I just got a question about some really annoying critter(s) in the vegetable garden. Since pesky critters are a common problem, I will help you figure out who is doing what in your garden and how to take care of them, without poisons or pesticides. There are many challenging pests, and in this post, I’ll talk about raccoons, moles and gophers. Stay tuned for other pesty guys tomorrow.
Here’s the question: “For the last week or so there has been some critter routing around in my garden digging through the soil. What could this be…skunk, possum, raccoon, other?…and how do I keep it from digging up my vegetable plants and trampling my young greens.”
My first thought, is that it is probably a raccoon. They are notorious for rooting around in the soil looking for grubs to eat. They will also dig up new sod lawns, looking for food. Raccoons will climb trees and wreck havoc in your fruit trees, breaking branches and eating your fruit. They will open garbage cans, get into your compost and in general be a HUGE nuisance. They will also, come directly into your home and rummage around your cupboards looking for treats. I am NOT exaggerating. All these things have happened to me.
Make sure you are not leaving any dog or cat food outside that will lure them to the house. Be sure to close your doors at night. This may seem obvious, but we always leave our doors open at night for our cats to go in and out. Imagine my outrage, when I discovered that the raccoons had been coming through our bedroom, down the hall, through the living room, into the kitchen, onto the counter and taking my avocados back through the house outside for some evening dining. The nerve of them!
We had a cat door put into the front door of our house. The cats wore magnetic collars that opened the door. The raccoons literally tore the cat door out of the front door, bolts and all. It was like something out of a Stephen King horror novel.
But I digress. Close your doors at night. No food outside. If you have a compost bin, you need to make sure the lid and doors close tightly or they will come back nightly to raid the food.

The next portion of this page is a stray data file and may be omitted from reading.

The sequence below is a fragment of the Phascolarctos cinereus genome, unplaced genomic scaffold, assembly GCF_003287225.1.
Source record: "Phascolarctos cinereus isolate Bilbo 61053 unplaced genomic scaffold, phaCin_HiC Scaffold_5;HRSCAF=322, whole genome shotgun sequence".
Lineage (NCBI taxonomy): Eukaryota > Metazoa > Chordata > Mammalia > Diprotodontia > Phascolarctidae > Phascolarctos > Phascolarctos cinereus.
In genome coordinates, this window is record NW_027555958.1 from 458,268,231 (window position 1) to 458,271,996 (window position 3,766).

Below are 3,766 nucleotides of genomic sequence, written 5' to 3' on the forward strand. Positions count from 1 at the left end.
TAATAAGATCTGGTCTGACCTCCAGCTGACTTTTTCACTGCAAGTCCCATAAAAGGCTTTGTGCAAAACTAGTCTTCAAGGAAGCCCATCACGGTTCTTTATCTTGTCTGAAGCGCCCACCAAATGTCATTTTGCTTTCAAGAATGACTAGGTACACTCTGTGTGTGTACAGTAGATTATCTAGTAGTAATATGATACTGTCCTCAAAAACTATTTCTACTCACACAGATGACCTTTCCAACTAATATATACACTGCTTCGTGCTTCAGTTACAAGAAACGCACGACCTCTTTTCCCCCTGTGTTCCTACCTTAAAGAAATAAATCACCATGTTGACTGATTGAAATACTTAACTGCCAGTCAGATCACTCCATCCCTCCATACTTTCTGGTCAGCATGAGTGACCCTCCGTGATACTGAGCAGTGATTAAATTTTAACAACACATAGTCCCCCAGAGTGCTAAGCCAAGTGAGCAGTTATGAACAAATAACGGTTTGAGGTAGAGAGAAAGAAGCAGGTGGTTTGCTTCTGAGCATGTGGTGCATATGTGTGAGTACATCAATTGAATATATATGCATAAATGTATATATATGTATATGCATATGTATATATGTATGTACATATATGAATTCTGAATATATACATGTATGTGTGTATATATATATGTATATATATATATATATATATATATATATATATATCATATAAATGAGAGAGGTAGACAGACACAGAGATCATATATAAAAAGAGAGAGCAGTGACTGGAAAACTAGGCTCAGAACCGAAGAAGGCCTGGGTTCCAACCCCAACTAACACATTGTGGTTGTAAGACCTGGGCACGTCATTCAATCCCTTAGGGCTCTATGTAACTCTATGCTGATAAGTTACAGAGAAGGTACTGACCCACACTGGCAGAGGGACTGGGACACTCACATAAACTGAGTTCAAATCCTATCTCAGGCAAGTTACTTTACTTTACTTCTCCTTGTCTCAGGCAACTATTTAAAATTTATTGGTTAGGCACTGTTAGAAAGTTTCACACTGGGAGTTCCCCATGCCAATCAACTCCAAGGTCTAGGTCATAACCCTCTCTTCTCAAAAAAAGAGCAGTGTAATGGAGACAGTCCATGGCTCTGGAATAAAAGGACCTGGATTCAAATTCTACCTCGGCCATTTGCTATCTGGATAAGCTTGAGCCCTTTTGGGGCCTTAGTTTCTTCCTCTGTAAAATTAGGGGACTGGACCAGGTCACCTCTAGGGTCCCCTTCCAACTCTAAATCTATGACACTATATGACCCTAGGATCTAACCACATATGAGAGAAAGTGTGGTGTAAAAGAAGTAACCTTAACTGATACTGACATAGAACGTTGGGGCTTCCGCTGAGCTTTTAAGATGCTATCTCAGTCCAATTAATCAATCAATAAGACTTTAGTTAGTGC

A simple wire and bird netting to protect plants (click to enlarge)
I screwed and bolted the door of my compost bin and they cannot get in now. I guess I showed them who’s boss.
The picture on the left shows a garden bed with wire over it. Draped over the wire is bird netting. In the Spring birds like to eat the tender young greens. This keeps both large and small critters out of the bed.
This next picture is a close up of the wire and netting.
Wire and netting over a beet bed
The other animals that like to dig in our gardens are gophers and moles. Gophers are serious pests and can do a lot of harm. They burrow underground in a network of tunnels. One sign of them in the garden is a raised mound of earth with a little hole at the top. This is the result from their tunneling. The minute you see a new mound is the best time to get the gopher. Trapping is the most efficient method.
You need to dig directly into the mound and find the tunnel underneath. It will go in two directions. You need to put a trap into both sides, as you don’t know which direction they’ll be coming from. I rub the trap with parsley or carrot greens. This takes away any human smell and also lures them. You can see in the photo, that I’ve put a rope on the trap. I peg it into the ground so that they don’t pull it into the tunnel. I also put a board or stone over the hole to keep the light out. Keep checking the trap. Sometimes they throw dirt into the hole you’ve dug, and you need to clear it out.
Set your trap carefully (click to enlarge)
Trapping is not for the faint of heart. But I’ll tell you, when they start pulling your beautiful broccoli plants under ground, you’ll be motivated.
Moles are insectivores. They don’t eat your plants, but they do tunnel underground. This sometimes creates air pockets around the plants that causes them to wilt. Push the soil back up against the roots of the plants and water them. That will usually take care of your plants. I don’t trap moles. I think they do more good than harm.
Come back tomorrow for more about pesky critters in your Edible Landscape.